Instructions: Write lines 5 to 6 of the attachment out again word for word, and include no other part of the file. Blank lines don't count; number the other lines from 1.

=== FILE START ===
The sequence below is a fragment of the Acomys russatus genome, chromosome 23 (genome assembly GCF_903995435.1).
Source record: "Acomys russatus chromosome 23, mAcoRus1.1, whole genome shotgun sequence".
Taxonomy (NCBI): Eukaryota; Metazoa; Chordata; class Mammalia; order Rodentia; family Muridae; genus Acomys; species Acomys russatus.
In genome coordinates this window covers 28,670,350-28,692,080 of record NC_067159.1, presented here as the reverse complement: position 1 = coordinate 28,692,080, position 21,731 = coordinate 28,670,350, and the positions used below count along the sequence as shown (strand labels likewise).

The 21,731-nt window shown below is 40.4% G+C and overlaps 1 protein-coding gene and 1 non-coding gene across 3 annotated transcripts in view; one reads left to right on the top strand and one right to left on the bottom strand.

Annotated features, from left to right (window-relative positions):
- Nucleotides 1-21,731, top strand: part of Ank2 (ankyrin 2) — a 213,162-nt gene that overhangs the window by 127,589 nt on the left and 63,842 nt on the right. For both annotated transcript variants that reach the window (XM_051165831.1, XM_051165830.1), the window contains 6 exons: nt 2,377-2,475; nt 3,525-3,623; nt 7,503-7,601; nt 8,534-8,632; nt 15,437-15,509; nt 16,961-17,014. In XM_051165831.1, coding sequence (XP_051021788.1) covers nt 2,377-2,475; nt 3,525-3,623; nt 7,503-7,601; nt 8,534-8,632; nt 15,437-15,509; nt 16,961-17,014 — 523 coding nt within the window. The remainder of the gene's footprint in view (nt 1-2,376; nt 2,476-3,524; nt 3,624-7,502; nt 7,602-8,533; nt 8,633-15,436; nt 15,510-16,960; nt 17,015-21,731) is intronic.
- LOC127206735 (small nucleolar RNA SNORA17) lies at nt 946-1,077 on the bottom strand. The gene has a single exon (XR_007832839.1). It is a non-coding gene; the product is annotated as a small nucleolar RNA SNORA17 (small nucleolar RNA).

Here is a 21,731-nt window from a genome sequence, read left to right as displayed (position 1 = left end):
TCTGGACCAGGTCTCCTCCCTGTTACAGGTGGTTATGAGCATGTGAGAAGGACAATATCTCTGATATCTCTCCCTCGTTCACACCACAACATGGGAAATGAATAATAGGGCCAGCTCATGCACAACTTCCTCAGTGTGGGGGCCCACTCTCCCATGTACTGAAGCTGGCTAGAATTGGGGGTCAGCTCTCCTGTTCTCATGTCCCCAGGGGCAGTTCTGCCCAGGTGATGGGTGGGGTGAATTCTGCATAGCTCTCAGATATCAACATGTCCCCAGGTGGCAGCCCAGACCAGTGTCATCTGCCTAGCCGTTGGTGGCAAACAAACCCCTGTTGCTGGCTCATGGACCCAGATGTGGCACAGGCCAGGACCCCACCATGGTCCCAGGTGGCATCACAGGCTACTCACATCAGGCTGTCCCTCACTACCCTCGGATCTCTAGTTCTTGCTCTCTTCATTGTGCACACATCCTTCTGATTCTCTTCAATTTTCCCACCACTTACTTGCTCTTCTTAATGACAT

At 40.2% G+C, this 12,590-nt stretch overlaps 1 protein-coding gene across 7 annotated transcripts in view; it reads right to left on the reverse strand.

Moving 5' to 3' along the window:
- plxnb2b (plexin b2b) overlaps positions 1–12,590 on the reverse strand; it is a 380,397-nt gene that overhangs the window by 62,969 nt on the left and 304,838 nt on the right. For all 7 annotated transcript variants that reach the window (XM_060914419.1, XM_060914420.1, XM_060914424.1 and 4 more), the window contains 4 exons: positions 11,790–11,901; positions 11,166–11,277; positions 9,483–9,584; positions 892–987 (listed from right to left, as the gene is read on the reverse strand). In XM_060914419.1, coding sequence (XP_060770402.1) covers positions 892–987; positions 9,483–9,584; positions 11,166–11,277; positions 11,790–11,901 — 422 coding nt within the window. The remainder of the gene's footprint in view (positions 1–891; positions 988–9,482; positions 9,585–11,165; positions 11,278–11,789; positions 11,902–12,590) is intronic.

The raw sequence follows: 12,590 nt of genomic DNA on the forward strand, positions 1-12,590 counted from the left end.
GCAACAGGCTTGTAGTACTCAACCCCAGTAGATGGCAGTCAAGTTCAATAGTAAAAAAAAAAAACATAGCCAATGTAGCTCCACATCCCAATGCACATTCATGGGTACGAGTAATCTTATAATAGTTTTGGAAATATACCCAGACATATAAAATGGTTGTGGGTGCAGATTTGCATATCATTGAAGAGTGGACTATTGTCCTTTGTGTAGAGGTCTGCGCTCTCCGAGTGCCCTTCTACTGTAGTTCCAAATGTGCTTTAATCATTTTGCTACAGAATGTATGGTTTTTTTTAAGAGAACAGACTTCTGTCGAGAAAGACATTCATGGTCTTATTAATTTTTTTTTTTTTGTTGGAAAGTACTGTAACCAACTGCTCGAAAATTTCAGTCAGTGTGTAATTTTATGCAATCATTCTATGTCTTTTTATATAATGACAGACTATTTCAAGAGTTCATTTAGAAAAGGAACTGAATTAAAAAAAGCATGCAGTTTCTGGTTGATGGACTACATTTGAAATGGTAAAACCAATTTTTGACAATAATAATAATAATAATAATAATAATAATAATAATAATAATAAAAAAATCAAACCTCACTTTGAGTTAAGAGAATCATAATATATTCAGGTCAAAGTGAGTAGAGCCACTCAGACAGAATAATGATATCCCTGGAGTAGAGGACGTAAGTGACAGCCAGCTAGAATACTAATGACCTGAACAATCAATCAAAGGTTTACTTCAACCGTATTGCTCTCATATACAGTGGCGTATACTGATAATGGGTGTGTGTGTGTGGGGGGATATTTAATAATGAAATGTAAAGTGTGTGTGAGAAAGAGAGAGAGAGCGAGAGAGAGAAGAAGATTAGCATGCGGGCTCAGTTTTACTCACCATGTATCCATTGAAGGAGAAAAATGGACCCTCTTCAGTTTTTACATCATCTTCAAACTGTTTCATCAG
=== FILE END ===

The 21,731-nt window shown below is 40.4% G+C and overlaps 1 protein-coding gene and 1 non-coding gene across 3 annotated transcripts in view; one reads left to right on the top strand and one right to left on the bottom strand.

Annotated features, from left to right (window-relative positions):